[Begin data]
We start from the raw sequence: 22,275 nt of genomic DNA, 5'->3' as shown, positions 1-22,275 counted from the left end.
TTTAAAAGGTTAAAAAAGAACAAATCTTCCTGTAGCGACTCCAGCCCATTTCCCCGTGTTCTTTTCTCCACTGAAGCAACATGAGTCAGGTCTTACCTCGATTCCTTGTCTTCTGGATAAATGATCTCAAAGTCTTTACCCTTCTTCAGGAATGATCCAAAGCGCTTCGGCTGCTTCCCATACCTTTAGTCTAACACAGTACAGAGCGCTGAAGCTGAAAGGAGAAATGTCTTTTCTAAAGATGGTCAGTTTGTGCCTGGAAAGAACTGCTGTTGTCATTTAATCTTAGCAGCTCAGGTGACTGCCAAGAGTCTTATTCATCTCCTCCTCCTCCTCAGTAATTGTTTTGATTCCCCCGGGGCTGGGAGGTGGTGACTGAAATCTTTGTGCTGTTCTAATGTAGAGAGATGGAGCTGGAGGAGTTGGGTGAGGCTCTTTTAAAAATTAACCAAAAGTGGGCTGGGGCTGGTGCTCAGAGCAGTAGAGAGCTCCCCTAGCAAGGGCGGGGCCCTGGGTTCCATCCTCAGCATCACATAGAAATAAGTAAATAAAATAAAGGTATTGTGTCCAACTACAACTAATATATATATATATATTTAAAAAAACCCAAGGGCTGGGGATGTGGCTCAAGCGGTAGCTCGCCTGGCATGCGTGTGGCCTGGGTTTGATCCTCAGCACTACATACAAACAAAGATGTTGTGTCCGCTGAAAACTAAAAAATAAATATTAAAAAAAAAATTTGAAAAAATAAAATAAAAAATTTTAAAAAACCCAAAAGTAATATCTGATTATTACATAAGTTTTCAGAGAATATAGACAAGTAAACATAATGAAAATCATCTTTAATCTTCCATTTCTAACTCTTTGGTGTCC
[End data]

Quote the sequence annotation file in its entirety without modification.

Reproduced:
We start from the raw sequence: 22,275 nt of genomic DNA, 5'->3' as shown, positions 1-22,275 counted from the left end.
TTTAAAAGGTTAAAAAAGAACAAATCTTCCTGTAGCGACTCCAGCCCATTTCCCCGTGTTCTTTTCTCCACTGAAGCAACATGAGTCAGGTCTTACCTCGATTCCTTGTCTTCTGGATAAATGATCTCAAAGTCTTTACCCTTCTTCAGGAATGATCCAAAGCGCTTCGGCTGCTTCCCATACCTTTAGTCTAACACAGTACAGAGCGCTGAAGCTGAAAGGAGAAATGTCTTTTCTAAAGATGGTCAGTTTGTGCCTGGAAAGAACTGCTGTTGTCATTTAATCTTAGCAGCTCAGGTGACTGCCAAGAGTCTTATTCATCTCCTCCTCCTCCTCAGTAATTGTTTTGATTCCCCCGGGGCTGGGAGGTGGTGACTGAAATCTTTGTGCTGTTCTAATGTAGAGAGATGGAGCTGGAGGAGTTGGGTGAGGCTCTTTTAAAAATTAACCAAAAGTGGGCTGGGGCTGGTGCTCAGAGCAGTAGAGAGCTCCCCTAGCAAGGGCGGGGCCCTGGGTTCCATCCTCAGCATCACATAGAAATAAGTAAATAAAATAAAGGTATTGTGTCCAACTACAACTAATATATATATATATATTTAAAAAAACCCAAGGGCTGGGGATGTGGCTCAAGCGGTAGCTCGCCTGGCATGCGTGTGGCCTGGGTTTGATCCTCAGCACTACATACAAACAAAGATGTTGTGTCCGCTGAAAACTAAAAAATAAATATTAAAAAAAAAATTTGAAAAAATAAAATAAAAAATTTTAAAAAACCCAAAAGTAATATCTGATTATTACATAAGTTTTCAGAGAATATAGACAAGTAAACATAATGAAAATCATCTTTAATCTTCCATTTCTAACTCTTTGGTGTCC